'Polarising' Australian Quarantine Proposal Sparks Online Outrage

"Can we send the opinionated journos there?"

Image: Odyssey Traveller

Australian hotel quarantine has proven challenging for many. World-renowned strongman Ross Edgley battled to keep fit in it. Business people who sought exemptions to travel overseas burst into ‘many tears‘ whilst undergoing it. Others were shocked by the intense treatment they received upon arrival in the country.

These stories were all off the back of the (relatively) nice quarantine experience that has been available in Sydney hotels.

Now though there has been an idea proposed to “send virus stricken Aussies to the desert.”

As the nzherald.co.nz reports, “Australia’s hotel quarantine system is under the microscope again after the source of an outbreak in South Australia was found to come from the highly-infectious hotels.”

“There are growing calls to overhaul the system or put workers in a ‘bubble’ inside the hotel to stop potential outbreaks.”

“And now, a powerful opinion piece in the Adelaide Advertiser has proposed a shock solution,” (nzherald.co.nz).

That solution? Move the “potentially infectious” to the desert town of Woomera.

According to Media Bias/Fact Check the Adelaide Advertiser is “biased toward conservative causes through story selection and/or political affiliation” and “may utilize strong loaded words, publish misleading reports and omit reporting of information that may damage conservative causes.”

Image: Facebook

True to this polemic (some might say fear exploiting) style, the aforementioned Op-Ed was posted to Facebook with the caption, “OPINION: Why risk an outbreak by having a quarantine hotel in the middle of the city? Woomera, hundreds of kilometres away, would have everything we need.”

The piece split the publication’s Facebook audience, with some writing comments like “brilliant idea” and “totally agree” and others writing comments along the lines of “why don’t you send them to a gulag while you’re at it” and “what happens if you need urgent medical attention.”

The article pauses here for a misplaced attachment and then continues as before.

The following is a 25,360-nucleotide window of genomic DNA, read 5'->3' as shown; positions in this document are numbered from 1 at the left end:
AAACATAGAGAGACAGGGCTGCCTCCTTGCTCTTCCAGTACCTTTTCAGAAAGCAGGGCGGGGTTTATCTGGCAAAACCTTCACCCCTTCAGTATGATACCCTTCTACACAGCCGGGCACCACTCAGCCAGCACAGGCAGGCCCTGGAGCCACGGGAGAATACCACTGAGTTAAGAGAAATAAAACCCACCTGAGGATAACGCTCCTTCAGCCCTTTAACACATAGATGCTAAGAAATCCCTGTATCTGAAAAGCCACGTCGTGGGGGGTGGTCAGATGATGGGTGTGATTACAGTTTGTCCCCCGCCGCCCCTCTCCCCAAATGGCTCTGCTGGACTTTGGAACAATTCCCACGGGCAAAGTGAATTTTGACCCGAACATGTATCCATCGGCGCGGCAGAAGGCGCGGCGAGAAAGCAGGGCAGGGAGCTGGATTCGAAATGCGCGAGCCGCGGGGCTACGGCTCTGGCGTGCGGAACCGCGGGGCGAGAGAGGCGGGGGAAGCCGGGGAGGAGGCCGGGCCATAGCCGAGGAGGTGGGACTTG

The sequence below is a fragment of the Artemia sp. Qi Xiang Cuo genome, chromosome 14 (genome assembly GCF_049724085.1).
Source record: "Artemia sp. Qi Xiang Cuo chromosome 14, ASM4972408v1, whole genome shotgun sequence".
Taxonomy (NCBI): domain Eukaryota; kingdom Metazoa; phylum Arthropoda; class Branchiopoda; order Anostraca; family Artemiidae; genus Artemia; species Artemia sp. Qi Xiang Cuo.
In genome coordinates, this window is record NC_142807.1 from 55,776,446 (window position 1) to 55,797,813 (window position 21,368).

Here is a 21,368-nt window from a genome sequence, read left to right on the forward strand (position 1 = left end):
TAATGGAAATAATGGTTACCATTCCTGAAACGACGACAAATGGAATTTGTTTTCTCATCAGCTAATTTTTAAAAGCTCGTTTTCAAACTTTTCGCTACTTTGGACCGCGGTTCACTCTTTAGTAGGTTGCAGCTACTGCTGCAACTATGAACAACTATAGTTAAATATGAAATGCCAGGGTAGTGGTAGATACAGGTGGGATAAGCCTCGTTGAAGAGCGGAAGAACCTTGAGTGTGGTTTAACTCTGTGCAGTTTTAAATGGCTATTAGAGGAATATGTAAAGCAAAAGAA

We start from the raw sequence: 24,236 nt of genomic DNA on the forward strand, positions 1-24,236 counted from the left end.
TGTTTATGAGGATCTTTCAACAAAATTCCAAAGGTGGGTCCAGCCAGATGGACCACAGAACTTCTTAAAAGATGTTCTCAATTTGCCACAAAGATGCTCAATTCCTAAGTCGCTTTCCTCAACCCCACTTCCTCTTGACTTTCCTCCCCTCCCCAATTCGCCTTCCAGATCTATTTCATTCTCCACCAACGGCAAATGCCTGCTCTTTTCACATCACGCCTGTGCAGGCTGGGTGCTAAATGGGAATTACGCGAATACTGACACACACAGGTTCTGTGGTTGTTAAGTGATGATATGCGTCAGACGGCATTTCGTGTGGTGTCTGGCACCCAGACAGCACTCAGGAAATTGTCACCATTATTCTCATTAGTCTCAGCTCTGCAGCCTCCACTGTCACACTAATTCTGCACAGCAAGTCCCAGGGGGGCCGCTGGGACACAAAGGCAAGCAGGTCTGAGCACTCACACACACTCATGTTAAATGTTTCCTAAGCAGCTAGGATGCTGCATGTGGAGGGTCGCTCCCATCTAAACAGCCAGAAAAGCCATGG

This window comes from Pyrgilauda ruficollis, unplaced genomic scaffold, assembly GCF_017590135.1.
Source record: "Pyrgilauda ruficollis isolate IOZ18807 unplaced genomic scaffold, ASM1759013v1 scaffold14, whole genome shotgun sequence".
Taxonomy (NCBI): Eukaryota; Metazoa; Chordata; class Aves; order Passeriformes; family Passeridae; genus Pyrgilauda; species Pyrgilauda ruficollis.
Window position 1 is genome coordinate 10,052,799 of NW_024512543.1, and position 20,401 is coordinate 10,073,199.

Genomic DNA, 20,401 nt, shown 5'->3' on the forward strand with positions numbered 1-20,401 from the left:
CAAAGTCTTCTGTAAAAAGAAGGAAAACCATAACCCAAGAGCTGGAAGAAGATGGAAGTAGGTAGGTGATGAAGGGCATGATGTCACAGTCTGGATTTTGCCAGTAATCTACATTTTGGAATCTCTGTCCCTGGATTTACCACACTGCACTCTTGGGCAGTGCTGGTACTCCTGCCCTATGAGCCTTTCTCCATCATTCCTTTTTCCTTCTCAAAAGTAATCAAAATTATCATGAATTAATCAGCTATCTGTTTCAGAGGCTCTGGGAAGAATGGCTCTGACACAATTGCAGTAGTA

“PEOPLE!!!! do your research before making ridiculous comments…. it’s now a RAAF base and our home!!!!” another wrote.

The author of the opinion piece was Chief Reporter Paul Starick. His logic? “Putting a quarantine facility in a well-serviced yet isolated town with a military airstrip would lessen the risk of a major virus flare-up in a large population centre.”

According to the nzherald.co.nz Starick argued: “A quarantine facility could be scaled up to ensure staff remained in the town bubble, rather than risk spreading the virus throughout capital cities. Just as mining workers do, they could fly in and fly out with appropriate medical checks.”

The town of Woomera used to house an immigration detention facility.

Nzherald.co.nz claims “a similar system is already in place in the Northern Territory, where health officials repurposed defence base Howard Springs as a quarantine facility.”

Nzherald.co.nz also reports, “A national review of hotel quarantine, reported in October, recommended a national quarantine facility for emergency situations, evacuations or ‘urgent scalability.'”

At the time of writing Adelaide has had 551 total cases, 512 recovered and 4 Covid 19 related deaths.

As the ABC reports, “South Australian health authorities are working rapidly to get on top of a growing coronavirus cluster in Adelaide’s northern suburbs, in an effort to prevent a second wave of COVID-19 right before Christmas.”

For a more detailed breakdown of the situation (and how it compares to what unfurled in previous months in Victoria) click here.

Read Next